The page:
Author Topic: Conventional system or mixed system?  (Read 1098 times)

Offline stewbow68

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Conventional system or mixed system?
« on: June 25, 2023, 07:55:00 AM »
Hi Everybody
In a HMO Building with a communal area and flats there is a conventional 4 zone panel with detection throughout the communal area and in the hallways, kitchen and bedrooms of each of the apartments.
A fire risk assessment has concluded that this is the wrong system and that it should have a mixed system.
My way of thinking is that the existing system has more coverage and as there are no false alarm problems, it trumps the mixed system.

Also the minimum requirements in a rented flat asks for A Smoke Alarm in the Circulation Areas, ie the hallway. If there is an existing Part 1 System in place with a Smoke Detector already in the hallway linked to the main system, then am I right in thinking that there is no need for an additional Part 6 LD3 Smoke Alarm in the same hallway?

many thanks

Online AnthonyB

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Re: Conventional system or mixed system?
« Reply #1 on: June 25, 2023, 08:58:38 PM »
Whilst I've normally seen it with addressable systems and suitable C&E or mix of addressable with conventional spurs (e.g. C-tec hush button and their current Hush-Pro) it's not unheard of to have a single system rather than two mixed.

The mixed system spec is only a suggested minimum for simultaneous evacuation and not a rigid specification. Depending on the risks covered there may be need for coverage of a common system beyond a flat hallway, such as external fire spread issues, heritage age buildings where there are voids and poor ceilings that could spread fire before a hallway heat would trigger, etc.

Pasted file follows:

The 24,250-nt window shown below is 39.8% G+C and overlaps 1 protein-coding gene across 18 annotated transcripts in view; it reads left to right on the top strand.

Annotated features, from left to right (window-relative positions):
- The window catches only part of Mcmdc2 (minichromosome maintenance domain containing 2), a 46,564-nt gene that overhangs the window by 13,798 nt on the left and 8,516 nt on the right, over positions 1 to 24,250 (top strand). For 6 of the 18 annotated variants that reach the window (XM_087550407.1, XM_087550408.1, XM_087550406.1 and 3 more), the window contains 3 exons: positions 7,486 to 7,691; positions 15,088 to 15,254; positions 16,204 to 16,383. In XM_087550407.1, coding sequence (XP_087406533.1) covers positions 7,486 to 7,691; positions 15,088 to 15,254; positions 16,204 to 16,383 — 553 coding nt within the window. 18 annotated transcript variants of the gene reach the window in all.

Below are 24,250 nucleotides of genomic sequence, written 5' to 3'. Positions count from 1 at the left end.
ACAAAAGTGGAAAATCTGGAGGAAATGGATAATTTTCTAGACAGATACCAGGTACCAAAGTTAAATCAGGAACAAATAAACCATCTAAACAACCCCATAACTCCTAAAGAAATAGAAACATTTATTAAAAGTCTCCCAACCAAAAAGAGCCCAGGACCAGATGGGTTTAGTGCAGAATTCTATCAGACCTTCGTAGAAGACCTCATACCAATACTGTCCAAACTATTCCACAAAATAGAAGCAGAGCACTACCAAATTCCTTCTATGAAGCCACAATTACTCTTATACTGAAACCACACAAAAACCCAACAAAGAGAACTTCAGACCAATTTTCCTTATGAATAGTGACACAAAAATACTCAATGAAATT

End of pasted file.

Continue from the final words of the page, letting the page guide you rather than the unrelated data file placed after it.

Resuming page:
The mixed system concept is to provide early sitewide warning before compartment of origin breaches without undue false alarm risk leading to lack of confidence in the alarm and possible interference with it, the local system for occupier of origin flat life safety only disrupting the one flat if they burn the toast/leave the bathroom door open etc....

The set up you describe would satisfy communal early warning and local early warning in one as you have common detection before breakout from the flat AND local smoke detection and warning in internal escape routes (& more)for the early warning in the flat of origin so no real need to change it or add other bits from that point of view. It's only vulnerability is the false alarm risk and knock on effects from that which as it's not causing any issues isn't a major issue in the short term. Long term once the conventional kit was end of life I'd consider upgrading to addressable to be able to program out the worst of the false alarm risks but that's about it.

Is it providing a lesser level of protection than that in the 'usual' set up, is it not in line with the appropriate evac strategy and is that difference in protection putting relevant persons in danger of serious injury or death? If you are saying no to these questions then it's not 'wrong' just a different way of achieving the right precautions. I'd still advise that this rationale for accepting it is robustly explained in documentation relating to the fire safety arrangements though due to the various changes in legislation putting you very much on the back foot if you deviate from guidance.
Anthony Buck
Owner & Fire Safety Consultant at Fire Wizard

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Offline stewbow68

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Re: Conventional system or mixed system?
« Reply #2 on: June 27, 2023, 06:55:34 AM »
Many thanks for your in depth reply, it is very useful.
once again